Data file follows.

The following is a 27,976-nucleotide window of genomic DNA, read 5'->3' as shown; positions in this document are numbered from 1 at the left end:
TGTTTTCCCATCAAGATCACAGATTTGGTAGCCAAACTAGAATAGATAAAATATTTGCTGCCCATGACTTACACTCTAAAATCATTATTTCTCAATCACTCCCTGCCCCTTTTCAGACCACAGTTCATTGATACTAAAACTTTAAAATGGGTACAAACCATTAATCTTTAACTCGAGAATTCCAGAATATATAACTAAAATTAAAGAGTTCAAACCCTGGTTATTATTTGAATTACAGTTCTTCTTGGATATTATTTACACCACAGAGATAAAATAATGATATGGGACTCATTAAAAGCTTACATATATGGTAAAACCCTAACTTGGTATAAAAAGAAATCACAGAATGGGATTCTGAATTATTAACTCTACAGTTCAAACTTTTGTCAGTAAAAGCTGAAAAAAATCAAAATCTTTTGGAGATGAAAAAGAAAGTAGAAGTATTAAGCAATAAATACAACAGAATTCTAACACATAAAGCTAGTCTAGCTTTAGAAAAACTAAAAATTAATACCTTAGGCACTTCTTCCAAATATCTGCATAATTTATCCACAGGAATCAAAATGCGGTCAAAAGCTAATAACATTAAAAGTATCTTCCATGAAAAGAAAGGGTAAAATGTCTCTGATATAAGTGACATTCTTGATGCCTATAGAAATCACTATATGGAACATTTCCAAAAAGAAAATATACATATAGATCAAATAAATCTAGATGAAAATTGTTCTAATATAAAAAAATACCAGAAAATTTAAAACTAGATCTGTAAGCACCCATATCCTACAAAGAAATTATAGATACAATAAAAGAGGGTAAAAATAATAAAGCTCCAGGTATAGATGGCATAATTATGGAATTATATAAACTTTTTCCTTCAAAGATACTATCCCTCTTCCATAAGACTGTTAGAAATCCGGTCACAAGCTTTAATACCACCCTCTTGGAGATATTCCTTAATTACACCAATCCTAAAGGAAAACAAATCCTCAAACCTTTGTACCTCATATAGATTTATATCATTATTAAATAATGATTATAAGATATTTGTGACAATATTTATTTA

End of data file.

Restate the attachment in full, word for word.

The following is a 27,976-nucleotide window of genomic DNA, read 5'->3' as shown; positions in this document are numbered from 1 at the left end:
TGTTTTCCCATCAAGATCACAGATTTGGTAGCCAAACTAGAATAGATAAAATATTTGCTGCCCATGACTTACACTCTAAAATCATTATTTCTCAATCACTCCCTGCCCCTTTTCAGACCACAGTTCATTGATACTAAAACTTTAAAATGGGTACAAACCATTAATCTTTAACTCGAGAATTCCAGAATATATAACTAAAATTAAAGAGTTCAAACCCTGGTTATTATTTGAATTACAGTTCTTCTTGGATATTATTTACACCACAGAGATAAAATAATGATATGGGACTCATTAAAAGCTTACATATATGGTAAAACCCTAACTTGGTATAAAAAGAAATCACAGAATGGGATTCTGAATTATTAACTCTACAGTTCAAACTTTTGTCAGTAAAAGCTGAAAAAAATCAAAATCTTTTGGAGATGAAAAAGAAAGTAGAAGTATTAAGCAATAAATACAACAGAATTCTAACACATAAAGCTAGTCTAGCTTTAGAAAAACTAAAAATTAATACCTTAGGCACTTCTTCCAAATATCTGCATAATTTATCCACAGGAATCAAAATGCGGTCAAAAGCTAATAACATTAAAAGTATCTTCCATGAAAAGAAAGGGTAAAATGTCTCTGATATAAGTGACATTCTTGATGCCTATAGAAATCACTATATGGAACATTTCCAAAAAGAAAATATACATATAGATCAAATAAATCTAGATGAAAATTGTTCTAATATAAAAAAATACCAGAAAATTTAAAACTAGATCTGTAAGCACCCATATCCTACAAAGAAATTATAGATACAATAAAAGAGGGTAAAAATAATAAAGCTCCAGGTATAGATGGCATAATTATGGAATTATATAAACTTTTTCCTTCAAAGATACTATCCCTCTTCCATAAGACTGTTAGAAATCCGGTCACAAGCTTTAATACCACCCTCTTGGAGATATTCCTTAATTACACCAATCCTAAAGGAAAACAAATCCTCAAACCTTTGTACCTCATATAGATTTATATCATTATTAAATAATGATTATAAGATATTTGTGACAATATTTATTTA